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Daily News Summary
28 October 2021

image Coronavirus: 80,000 young people book their COVID jab online
image Autumn Budget: £1.8 billion in funding pledged for catch-up and tutoring classes in England
image ISC blog: "Our work as educators on issues of race and racism is not just for the month of October"
image Spike in the number of applicants from the poorest backgrounds applying for Oxbridge
image Scotland confirms plans to reform the traditional exam system

Coronavirus: 80,000 young people book their COVID jab online

 

According to the NHS, more than 80,000 young people aged 12 to 15-years-old have booked an appointment for a COVID vaccine online. Maggie Throup, the vaccines minister, called it “fantastic progress”. By Zoe Tidman, The Independent.

A survey by Oxford University Press, has found that limited digital skills are nearly as great a barrier to education following the pandemic as access to technology. By James Higgins, Independent Education Today.

 

Autumn Budget: £1.8 billion in funding pledged for catch-up and tutoring classes in England

 

Chancellor Rishi Sunak has announced a further £1.8 billion in funding for catch-up and tutoring classes in England. The announcement means that the Government has now committed almost £5 billion to education recovery programmes. By Richard Adams, The Guardian.

BBC News has reported that an extra £4.7 billion has been pledged for schools in England by 2024-2025, in addition to a cash increase of £1,500 for every child. This means that funding per pupil in English schools will be restored to 2010 levels over the next three years. By Hannah Richardson.

Writing for The Telegraph, the education secretary Nadhim Zahawi has called the education recovery funding outlined in this week's Budget a "landmark investment in skills, schools and families".

Robert Halfon, the chairman of the Education Select Committee, welcomed the education funding announcements, saying “the most encouraging part of yesterday’s budget was its heart - huge investment to build the skills and apprenticeship nation”. The Times.

School leaders have warned that the chancellor's COVID education recovery funding is not enough to remedy inequality brought about by the pandemic. By Amy Gibbons, Tes.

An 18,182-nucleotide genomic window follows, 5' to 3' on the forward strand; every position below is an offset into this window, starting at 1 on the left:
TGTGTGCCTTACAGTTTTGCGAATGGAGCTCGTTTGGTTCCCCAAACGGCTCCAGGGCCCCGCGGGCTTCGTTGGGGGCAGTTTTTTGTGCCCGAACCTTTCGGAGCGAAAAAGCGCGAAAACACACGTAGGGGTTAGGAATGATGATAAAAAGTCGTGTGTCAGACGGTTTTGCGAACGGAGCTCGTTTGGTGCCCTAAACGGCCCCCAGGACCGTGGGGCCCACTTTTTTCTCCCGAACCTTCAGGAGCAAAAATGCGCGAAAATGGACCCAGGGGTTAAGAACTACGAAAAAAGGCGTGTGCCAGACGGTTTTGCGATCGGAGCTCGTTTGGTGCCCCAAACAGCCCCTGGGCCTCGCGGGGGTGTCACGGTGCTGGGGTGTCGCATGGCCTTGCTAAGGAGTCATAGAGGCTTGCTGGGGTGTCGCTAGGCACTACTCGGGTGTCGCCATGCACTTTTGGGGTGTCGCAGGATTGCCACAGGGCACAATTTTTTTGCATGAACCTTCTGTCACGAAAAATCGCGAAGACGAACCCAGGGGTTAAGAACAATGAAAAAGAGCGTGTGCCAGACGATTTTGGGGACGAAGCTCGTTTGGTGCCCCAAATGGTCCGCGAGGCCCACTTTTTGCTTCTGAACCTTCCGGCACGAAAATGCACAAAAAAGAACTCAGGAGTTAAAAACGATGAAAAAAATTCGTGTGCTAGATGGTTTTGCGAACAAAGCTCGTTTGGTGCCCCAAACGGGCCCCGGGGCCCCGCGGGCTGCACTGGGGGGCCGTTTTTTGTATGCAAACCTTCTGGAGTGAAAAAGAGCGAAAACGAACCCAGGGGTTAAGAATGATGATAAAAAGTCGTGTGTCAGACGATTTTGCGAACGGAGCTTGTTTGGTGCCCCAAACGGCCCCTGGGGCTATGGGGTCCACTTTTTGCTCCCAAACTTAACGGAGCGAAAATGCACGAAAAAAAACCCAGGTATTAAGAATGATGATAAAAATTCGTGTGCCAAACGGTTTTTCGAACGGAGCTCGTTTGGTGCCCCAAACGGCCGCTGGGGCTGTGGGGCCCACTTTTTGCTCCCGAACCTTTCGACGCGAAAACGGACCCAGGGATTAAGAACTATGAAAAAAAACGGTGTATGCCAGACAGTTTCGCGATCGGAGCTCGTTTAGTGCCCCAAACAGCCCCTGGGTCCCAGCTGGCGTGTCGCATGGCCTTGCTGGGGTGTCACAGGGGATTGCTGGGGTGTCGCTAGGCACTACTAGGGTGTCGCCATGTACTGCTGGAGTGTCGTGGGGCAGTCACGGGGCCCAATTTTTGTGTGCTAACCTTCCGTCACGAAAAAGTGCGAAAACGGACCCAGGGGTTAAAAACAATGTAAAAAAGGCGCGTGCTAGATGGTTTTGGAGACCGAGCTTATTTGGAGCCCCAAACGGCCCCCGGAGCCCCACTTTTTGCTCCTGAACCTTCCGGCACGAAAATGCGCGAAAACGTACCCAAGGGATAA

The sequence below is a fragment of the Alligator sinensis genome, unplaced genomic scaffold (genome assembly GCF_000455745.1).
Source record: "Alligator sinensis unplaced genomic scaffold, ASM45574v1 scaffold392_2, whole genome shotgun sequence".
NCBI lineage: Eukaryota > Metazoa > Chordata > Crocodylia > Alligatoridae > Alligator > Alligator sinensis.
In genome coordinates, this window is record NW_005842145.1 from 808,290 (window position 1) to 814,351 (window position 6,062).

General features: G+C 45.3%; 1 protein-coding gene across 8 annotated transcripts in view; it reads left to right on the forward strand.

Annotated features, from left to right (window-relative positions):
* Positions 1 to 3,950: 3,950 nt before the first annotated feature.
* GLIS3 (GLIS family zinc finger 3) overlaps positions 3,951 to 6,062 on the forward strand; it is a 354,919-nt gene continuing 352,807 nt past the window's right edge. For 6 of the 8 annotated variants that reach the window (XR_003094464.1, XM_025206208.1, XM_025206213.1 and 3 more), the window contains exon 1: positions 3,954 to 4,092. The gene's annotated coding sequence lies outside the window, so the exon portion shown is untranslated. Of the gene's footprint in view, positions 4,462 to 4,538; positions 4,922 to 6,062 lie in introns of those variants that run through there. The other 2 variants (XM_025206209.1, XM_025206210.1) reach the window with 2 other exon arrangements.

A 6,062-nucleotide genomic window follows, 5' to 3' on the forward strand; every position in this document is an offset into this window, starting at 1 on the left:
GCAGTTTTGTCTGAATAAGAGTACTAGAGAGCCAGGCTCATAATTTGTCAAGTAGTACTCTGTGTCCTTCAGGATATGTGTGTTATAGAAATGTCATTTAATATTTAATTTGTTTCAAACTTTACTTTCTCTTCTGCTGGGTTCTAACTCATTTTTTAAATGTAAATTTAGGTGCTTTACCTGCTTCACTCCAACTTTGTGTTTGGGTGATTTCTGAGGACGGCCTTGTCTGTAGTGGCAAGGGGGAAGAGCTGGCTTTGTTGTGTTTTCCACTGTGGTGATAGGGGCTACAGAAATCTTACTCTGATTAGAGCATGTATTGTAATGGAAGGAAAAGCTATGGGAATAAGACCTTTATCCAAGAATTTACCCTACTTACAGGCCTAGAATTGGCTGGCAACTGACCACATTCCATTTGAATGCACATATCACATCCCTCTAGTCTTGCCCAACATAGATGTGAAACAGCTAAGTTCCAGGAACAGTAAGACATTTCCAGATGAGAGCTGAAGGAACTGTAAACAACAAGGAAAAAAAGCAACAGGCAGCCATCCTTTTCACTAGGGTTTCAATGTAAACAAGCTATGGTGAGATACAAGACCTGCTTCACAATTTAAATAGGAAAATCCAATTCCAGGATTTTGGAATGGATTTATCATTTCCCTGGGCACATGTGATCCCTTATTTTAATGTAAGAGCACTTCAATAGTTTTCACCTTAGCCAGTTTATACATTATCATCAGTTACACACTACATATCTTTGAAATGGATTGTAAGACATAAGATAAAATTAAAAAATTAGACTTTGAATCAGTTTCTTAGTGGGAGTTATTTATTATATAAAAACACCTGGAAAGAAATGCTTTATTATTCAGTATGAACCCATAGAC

Sir Kevan Collins, the former education recovery commissioner, has written for The Times arguing that the funding allocated to schools "falls far short of the amount needed” for education recovery.

Tes takes a closer look at what the Budget means for schools. By Amy Gibbons.

 

ISC blog: "Our work as educators on issues of race and racism is not just for the month of October"

 

In the latest ISC blog, Andrea Rutterford, principal of Latymer Prep School, and Yuvraj Nirwal, director of Teaching & Learning at Latymer Upper School, outline how both schools are celebrating the contributions black people have made to society – not just during Black History Month, but across the whole year.

 
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ISC

Spike in the number of applicants from the poorest backgrounds applying for Oxbridge

 

According to figures from UCAS, the number of 18-year-olds from the poorest backgrounds applying to Oxford and Cambridge and competitive courses like medicine has increased by 8 per cent since last year. The findings come following reports that the Department for Education wants the cap on medical and dental students to “return to pre-pandemic levels”. By Will Hazell, iNews.

 
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iNews

Scotland confirms plans to reform the traditional exam system

 

The Scottish Government has announced it will be reforming the system of school assessments instead of scrapping traditional exams altogether. Education secretary Shirley-Anne Somerville told MSPs that "the time is right to signal that the Scottish Government supports reform of national qualifications and assessment". BBC News.

 
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BBC

 

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